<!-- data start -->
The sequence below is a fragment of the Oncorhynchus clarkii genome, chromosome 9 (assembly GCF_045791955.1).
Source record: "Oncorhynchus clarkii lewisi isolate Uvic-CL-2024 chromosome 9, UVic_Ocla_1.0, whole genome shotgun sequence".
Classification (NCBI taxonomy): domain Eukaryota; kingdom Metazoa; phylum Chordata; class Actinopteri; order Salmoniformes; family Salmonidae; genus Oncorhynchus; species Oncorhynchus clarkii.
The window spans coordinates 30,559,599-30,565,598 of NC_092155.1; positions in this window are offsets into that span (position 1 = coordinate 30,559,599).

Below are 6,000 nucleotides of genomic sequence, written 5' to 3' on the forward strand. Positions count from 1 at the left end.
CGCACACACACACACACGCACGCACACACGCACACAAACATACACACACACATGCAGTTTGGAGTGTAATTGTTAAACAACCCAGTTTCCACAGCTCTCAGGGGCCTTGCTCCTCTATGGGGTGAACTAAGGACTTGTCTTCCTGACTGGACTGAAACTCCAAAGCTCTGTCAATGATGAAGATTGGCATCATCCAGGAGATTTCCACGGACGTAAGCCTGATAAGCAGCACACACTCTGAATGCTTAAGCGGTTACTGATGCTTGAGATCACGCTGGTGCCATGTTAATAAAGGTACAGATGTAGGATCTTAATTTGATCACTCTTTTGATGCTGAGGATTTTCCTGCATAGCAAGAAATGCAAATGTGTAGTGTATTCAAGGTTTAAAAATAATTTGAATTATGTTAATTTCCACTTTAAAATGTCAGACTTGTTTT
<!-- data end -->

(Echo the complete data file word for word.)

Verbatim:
The sequence below is a fragment of the Oncorhynchus clarkii genome, chromosome 9 (assembly GCF_045791955.1).
Source record: "Oncorhynchus clarkii lewisi isolate Uvic-CL-2024 chromosome 9, UVic_Ocla_1.0, whole genome shotgun sequence".
Classification (NCBI taxonomy): domain Eukaryota; kingdom Metazoa; phylum Chordata; class Actinopteri; order Salmoniformes; family Salmonidae; genus Oncorhynchus; species Oncorhynchus clarkii.
The window spans coordinates 30,559,599-30,565,598 of NC_092155.1; positions in this window are offsets into that span (position 1 = coordinate 30,559,599).

Below are 6,000 nucleotides of genomic sequence, written 5' to 3' on the forward strand. Positions count from 1 at the left end.
CGCACACACACACACACGCACGCACACACGCACACAAACATACACACACACATGCAGTTTGGAGTGTAATTGTTAAACAACCCAGTTTCCACAGCTCTCAGGGGCCTTGCTCCTCTATGGGGTGAACTAAGGACTTGTCTTCCTGACTGGACTGAAACTCCAAAGCTCTGTCAATGATGAAGATTGGCATCATCCAGGAGATTTCCACGGACGTAAGCCTGATAAGCAGCACACACTCTGAATGCTTAAGCGGTTACTGATGCTTGAGATCACGCTGGTGCCATGTTAATAAAGGTACAGATGTAGGATCTTAATTTGATCACTCTTTTGATGCTGAGGATTTTCCTGCATAGCAAGAAATGCAAATGTGTAGTGTATTCAAGGTTTAAAAATAATTTGAATTATGTTAATTTCCACTTTAAAATGTCAGACTTGTTTT